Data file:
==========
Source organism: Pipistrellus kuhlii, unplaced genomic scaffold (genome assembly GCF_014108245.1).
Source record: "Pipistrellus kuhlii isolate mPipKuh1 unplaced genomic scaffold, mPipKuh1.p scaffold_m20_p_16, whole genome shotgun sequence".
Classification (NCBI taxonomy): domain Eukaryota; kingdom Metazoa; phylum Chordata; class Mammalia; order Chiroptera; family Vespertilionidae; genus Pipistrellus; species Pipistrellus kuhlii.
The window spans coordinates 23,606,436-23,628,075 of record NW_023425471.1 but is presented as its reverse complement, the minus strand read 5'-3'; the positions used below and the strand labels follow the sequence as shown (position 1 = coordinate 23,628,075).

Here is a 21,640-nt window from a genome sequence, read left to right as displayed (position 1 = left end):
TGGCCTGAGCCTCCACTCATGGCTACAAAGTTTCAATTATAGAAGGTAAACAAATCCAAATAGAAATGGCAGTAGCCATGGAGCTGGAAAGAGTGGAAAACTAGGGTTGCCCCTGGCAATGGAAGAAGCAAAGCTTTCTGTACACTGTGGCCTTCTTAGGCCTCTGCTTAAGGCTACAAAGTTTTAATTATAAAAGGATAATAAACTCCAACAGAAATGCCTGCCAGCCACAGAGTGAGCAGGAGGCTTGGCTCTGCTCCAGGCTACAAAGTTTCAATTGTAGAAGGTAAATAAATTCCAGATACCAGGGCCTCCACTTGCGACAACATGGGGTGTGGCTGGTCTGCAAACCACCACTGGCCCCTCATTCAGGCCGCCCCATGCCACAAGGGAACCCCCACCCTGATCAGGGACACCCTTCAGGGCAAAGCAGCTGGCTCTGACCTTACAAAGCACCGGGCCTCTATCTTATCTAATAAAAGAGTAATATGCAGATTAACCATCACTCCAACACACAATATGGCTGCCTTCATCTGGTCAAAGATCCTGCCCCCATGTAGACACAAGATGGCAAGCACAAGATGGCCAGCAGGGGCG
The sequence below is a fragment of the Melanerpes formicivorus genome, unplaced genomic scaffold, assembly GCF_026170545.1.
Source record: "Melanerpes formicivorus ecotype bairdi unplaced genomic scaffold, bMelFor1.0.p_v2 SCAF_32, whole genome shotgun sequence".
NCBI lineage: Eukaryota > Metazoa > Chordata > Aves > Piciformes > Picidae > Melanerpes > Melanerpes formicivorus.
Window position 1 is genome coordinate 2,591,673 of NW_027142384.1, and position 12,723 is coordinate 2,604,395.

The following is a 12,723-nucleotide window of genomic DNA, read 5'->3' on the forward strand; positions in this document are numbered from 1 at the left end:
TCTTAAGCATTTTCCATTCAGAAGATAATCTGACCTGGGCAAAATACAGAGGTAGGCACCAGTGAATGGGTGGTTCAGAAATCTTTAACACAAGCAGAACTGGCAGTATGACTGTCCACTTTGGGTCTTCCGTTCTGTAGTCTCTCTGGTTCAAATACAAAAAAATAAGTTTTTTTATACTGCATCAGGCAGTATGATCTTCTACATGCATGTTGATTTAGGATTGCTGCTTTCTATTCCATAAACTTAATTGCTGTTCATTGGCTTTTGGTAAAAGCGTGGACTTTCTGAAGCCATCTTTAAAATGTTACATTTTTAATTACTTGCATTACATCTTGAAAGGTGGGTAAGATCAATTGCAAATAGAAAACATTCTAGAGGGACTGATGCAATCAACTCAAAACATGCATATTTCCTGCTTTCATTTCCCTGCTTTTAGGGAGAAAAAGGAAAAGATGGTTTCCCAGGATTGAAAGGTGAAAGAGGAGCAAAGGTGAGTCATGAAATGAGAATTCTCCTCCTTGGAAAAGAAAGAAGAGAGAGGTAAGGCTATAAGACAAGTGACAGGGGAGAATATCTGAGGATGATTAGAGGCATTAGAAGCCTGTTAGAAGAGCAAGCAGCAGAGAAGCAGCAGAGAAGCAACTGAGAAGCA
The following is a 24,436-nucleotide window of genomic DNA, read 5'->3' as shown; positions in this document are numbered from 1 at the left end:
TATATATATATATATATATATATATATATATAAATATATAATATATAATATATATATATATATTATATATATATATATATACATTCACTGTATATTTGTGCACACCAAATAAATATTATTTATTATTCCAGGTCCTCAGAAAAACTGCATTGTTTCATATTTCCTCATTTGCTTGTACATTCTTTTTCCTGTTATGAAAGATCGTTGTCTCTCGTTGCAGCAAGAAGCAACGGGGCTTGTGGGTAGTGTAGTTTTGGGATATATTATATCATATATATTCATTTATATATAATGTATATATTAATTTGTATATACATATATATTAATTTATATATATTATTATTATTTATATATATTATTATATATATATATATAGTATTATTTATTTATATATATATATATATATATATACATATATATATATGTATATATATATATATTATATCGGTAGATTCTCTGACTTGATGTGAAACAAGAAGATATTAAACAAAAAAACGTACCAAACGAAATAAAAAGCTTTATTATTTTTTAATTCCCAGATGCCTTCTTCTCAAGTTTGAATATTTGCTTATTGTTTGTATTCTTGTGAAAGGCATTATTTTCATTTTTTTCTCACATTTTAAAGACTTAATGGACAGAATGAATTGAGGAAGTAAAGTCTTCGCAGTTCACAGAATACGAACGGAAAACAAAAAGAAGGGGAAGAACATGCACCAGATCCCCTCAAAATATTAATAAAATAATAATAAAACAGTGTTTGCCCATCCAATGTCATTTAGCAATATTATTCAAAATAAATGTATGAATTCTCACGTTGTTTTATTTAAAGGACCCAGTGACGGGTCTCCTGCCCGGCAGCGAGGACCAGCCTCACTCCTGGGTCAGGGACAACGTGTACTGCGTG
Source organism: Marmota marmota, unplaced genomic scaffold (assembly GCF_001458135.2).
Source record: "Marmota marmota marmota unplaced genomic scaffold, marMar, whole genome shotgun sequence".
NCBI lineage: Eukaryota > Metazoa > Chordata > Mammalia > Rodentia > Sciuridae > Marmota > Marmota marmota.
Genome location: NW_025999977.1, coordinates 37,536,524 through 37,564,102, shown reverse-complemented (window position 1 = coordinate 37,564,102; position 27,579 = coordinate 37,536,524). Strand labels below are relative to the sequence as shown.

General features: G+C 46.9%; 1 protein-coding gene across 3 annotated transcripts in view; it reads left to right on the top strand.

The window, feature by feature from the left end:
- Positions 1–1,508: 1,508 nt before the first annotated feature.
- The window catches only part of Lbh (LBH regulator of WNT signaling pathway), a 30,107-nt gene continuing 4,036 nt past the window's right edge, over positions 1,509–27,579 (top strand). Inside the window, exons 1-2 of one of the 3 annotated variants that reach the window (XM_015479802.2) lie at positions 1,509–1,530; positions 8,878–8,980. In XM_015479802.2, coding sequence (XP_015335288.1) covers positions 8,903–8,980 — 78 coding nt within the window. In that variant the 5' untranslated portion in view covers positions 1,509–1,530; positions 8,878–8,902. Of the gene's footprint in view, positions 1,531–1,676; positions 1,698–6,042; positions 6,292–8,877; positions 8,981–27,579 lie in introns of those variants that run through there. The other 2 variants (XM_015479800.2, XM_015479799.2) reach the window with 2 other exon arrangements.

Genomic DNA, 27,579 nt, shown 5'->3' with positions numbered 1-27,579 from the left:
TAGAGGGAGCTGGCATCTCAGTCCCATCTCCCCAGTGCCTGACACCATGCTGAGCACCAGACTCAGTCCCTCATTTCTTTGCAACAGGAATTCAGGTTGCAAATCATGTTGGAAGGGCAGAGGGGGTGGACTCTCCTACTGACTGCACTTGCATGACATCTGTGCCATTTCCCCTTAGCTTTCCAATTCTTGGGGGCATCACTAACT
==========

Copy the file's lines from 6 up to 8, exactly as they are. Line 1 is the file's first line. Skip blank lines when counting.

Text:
TGGCCTGAGCCTCCACTCATGGCTACAAAGTTTCAATTATAGAAGGTAAACAAATCCAAATAGAAATGGCAGTAGCCATGGAGCTGGAAAGAGTGGAAAACTAGGGTTGCCCCTGGCAATGGAAGAAGCAAAGCTTTCTGTACACTGTGGCCTTCTTAGGCCTCTGCTTAAGGCTACAAAGTTTTAATTATAAAAGGATAATAAACTCCAACAGAAATGCCTGCCAGCCACAGAGTGAGCAGGAGGCTTGGCTCTGCTCCAGGCTACAAAGTTTCAATTGTAGAAGGTAAATAAATTCCAGATACCAGGGCCTCCACTTGCGACAACATGGGGTGTGGCTGGTCTGCAAACCACCACTGGCCCCTCATTCAGGCCGCCCCATGCCACAAGGGAACCCCCACCCTGATCAGGGACACCCTTCAGGGCAAAGCAGCTGGCTCTGACCTTACAAAGCACCGGGCCTCTATCTTATCTAATAAAAGAGTAATATGCAGATTAACCATCACTCCAACACACAATATGGCTGCCTTCATCTGGTCAAAGATCCTGCCCCCATGTAGACACAAGATGGCAAGCACAAGATGGCCAGCAGGGGCG
The sequence below is a fragment of the Melanerpes formicivorus genome, unplaced genomic scaffold, assembly GCF_026170545.1.
Source record: "Melanerpes formicivorus ecotype bairdi unplaced genomic scaffold, bMelFor1.0.p_v2 SCAF_32, whole genome shotgun sequence".